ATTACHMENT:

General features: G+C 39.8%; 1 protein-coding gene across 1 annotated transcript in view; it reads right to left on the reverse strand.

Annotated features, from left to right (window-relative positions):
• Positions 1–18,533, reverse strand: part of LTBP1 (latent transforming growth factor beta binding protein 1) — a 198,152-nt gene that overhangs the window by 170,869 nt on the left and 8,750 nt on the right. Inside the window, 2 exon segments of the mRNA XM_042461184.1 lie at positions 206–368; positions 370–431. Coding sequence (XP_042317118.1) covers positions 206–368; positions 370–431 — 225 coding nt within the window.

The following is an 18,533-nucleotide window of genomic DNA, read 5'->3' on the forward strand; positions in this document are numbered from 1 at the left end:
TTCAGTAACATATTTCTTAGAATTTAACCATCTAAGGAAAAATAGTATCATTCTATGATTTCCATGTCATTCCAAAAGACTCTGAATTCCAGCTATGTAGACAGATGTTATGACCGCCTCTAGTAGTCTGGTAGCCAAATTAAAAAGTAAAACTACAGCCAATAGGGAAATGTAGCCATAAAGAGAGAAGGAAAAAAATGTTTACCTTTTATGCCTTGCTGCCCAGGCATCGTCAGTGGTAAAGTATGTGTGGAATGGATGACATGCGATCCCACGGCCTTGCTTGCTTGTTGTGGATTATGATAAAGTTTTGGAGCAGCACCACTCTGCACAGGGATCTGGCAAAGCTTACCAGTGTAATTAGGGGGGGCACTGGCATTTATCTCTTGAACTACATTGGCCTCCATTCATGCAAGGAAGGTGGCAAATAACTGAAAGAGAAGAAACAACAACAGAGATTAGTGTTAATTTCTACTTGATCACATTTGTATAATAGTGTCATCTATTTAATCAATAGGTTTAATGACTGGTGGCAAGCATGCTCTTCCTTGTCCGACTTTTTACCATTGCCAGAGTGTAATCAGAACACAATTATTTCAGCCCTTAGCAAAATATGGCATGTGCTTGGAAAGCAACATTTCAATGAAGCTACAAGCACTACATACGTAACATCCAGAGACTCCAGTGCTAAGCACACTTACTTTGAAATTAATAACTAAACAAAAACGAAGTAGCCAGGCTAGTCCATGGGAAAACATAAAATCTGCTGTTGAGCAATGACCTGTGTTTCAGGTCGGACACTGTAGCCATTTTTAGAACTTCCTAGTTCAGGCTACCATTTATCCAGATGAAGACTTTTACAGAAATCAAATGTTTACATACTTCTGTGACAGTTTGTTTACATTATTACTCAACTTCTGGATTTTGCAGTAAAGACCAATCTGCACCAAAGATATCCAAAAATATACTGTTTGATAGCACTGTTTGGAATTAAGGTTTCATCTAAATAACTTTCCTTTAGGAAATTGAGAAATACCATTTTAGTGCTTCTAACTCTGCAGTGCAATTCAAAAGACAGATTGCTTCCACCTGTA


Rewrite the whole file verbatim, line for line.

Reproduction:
General features: G+C 39.8%; 1 protein-coding gene across 1 annotated transcript in view; it reads right to left on the reverse strand.

Annotated features, from left to right (window-relative positions):
• Positions 1–18,533, reverse strand: part of LTBP1 (latent transforming growth factor beta binding protein 1) — a 198,152-nt gene that overhangs the window by 170,869 nt on the left and 8,750 nt on the right. Inside the window, 2 exon segments of the mRNA XM_042461184.1 lie at positions 206–368; positions 370–431. Coding sequence (XP_042317118.1) covers positions 206–368; positions 370–431 — 225 coding nt within the window.

The following is an 18,533-nucleotide window of genomic DNA, read 5'->3' on the forward strand; positions in this document are numbered from 1 at the left end:
TTCAGTAACATATTTCTTAGAATTTAACCATCTAAGGAAAAATAGTATCATTCTATGATTTCCATGTCATTCCAAAAGACTCTGAATTCCAGCTATGTAGACAGATGTTATGACCGCCTCTAGTAGTCTGGTAGCCAAATTAAAAAGTAAAACTACAGCCAATAGGGAAATGTAGCCATAAAGAGAGAAGGAAAAAAATGTTTACCTTTTATGCCTTGCTGCCCAGGCATCGTCAGTGGTAAAGTATGTGTGGAATGGATGACATGCGATCCCACGGCCTTGCTTGCTTGTTGTGGATTATGATAAAGTTTTGGAGCAGCACCACTCTGCACAGGGATCTGGCAAAGCTTACCAGTGTAATTAGGGGGGGCACTGGCATTTATCTCTTGAACTACATTGGCCTCCATTCATGCAAGGAAGGTGGCAAATAACTGAAAGAGAAGAAACAACAACAGAGATTAGTGTTAATTTCTACTTGATCACATTTGTATAATAGTGTCATCTATTTAATCAATAGGTTTAATGACTGGTGGCAAGCATGCTCTTCCTTGTCCGACTTTTTACCATTGCCAGAGTGTAATCAGAACACAATTATTTCAGCCCTTAGCAAAATATGGCATGTGCTTGGAAAGCAACATTTCAATGAAGCTACAAGCACTACATACGTAACATCCAGAGACTCCAGTGCTAAGCACACTTACTTTGAAATTAATAACTAAACAAAAACGAAGTAGCCAGGCTAGTCCATGGGAAAACATAAAATCTGCTGTTGAGCAATGACCTGTGTTTCAGGTCGGACACTGTAGCCATTTTTAGAACTTCCTAGTTCAGGCTACCATTTATCCAGATGAAGACTTTTACAGAAATCAAATGTTTACATACTTCTGTGACAGTTTGTTTACATTATTACTCAACTTCTGGATTTTGCAGTAAAGACCAATCTGCACCAAAGATATCCAAAAATATACTGTTTGATAGCACTGTTTGGAATTAAGGTTTCATCTAAATAACTTTCCTTTAGGAAATTGAGAAATACCATTTTAGTGCTTCTAACTCTGCAGTGCAATTCAAAAGACAGATTGCTTCCACCTGTA